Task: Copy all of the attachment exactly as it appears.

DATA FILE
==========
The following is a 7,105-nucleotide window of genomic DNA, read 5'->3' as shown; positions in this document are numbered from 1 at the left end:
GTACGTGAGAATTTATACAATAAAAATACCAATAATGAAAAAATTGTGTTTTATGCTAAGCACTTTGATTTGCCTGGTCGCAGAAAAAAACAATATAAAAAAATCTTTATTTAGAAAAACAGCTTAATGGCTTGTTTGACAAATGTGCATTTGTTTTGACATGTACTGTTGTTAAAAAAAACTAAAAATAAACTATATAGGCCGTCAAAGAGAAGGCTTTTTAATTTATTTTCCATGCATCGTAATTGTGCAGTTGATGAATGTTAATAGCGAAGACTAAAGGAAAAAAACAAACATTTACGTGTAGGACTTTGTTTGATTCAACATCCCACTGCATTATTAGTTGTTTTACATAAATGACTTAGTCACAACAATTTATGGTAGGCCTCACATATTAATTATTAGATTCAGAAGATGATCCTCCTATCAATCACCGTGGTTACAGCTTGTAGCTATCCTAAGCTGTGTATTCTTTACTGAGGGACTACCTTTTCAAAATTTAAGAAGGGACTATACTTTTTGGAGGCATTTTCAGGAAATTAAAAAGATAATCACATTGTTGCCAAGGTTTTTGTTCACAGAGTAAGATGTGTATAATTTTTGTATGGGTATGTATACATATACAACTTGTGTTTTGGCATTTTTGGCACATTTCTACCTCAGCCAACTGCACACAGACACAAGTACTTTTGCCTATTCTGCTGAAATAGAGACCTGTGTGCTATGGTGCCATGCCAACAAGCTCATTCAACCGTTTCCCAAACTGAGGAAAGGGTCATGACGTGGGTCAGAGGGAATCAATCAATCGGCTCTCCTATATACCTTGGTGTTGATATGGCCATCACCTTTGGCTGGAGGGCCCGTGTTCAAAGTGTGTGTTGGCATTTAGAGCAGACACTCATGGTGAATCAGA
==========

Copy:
The following is a 7,105-nucleotide window of genomic DNA, read 5'->3' as shown; positions in this document are numbered from 1 at the left end:
GTACGTGAGAATTTATACAATAAAAATACCAATAATGAAAAAATTGTGTTTTATGCTAAGCACTTTGATTTGCCTGGTCGCAGAAAAAAACAATATAAAAAAATCTTTATTTAGAAAAACAGCTTAATGGCTTGTTTGACAAATGTGCATTTGTTTTGACATGTACTGTTGTTAAAAAAAACTAAAAATAAACTATATAGGCCGTCAAAGAGAAGGCTTTTTAATTTATTTTCCATGCATCGTAATTGTGCAGTTGATGAATGTTAATAGCGAAGACTAAAGGAAAAAAACAAACATTTACGTGTAGGACTTTGTTTGATTCAACATCCCACTGCATTATTAGTTGTTTTACATAAATGACTTAGTCACAACAATTTATGGTAGGCCTCACATATTAATTATTAGATTCAGAAGATGATCCTCCTATCAATCACCGTGGTTACAGCTTGTAGCTATCCTAAGCTGTGTATTCTTTACTGAGGGACTACCTTTTCAAAATTTAAGAAGGGACTATACTTTTTGGAGGCATTTTCAGGAAATTAAAAAGATAATCACATTGTTGCCAAGGTTTTTGTTCACAGAGTAAGATGTGTATAATTTTTGTATGGGTATGTATACATATACAACTTGTGTTTTGGCATTTTTGGCACATTTCTACCTCAGCCAACTGCACACAGACACAAGTACTTTTGCCTATTCTGCTGAAATAGAGACCTGTGTGCTATGGTGCCATGCCAACAAGCTCATTCAACCGTTTCCCAAACTGAGGAAAGGGTCATGACGTGGGTCAGAGGGAATCAATCAATCGGCTCTCCTATATACCTTGGTGTTGATATGGCCATCACCTTTGGCTGGAGGGCCCGTGTTCAAAGTGTGTGTTGGCATTTAGAGCAGACACTCATGGTGAATCAGA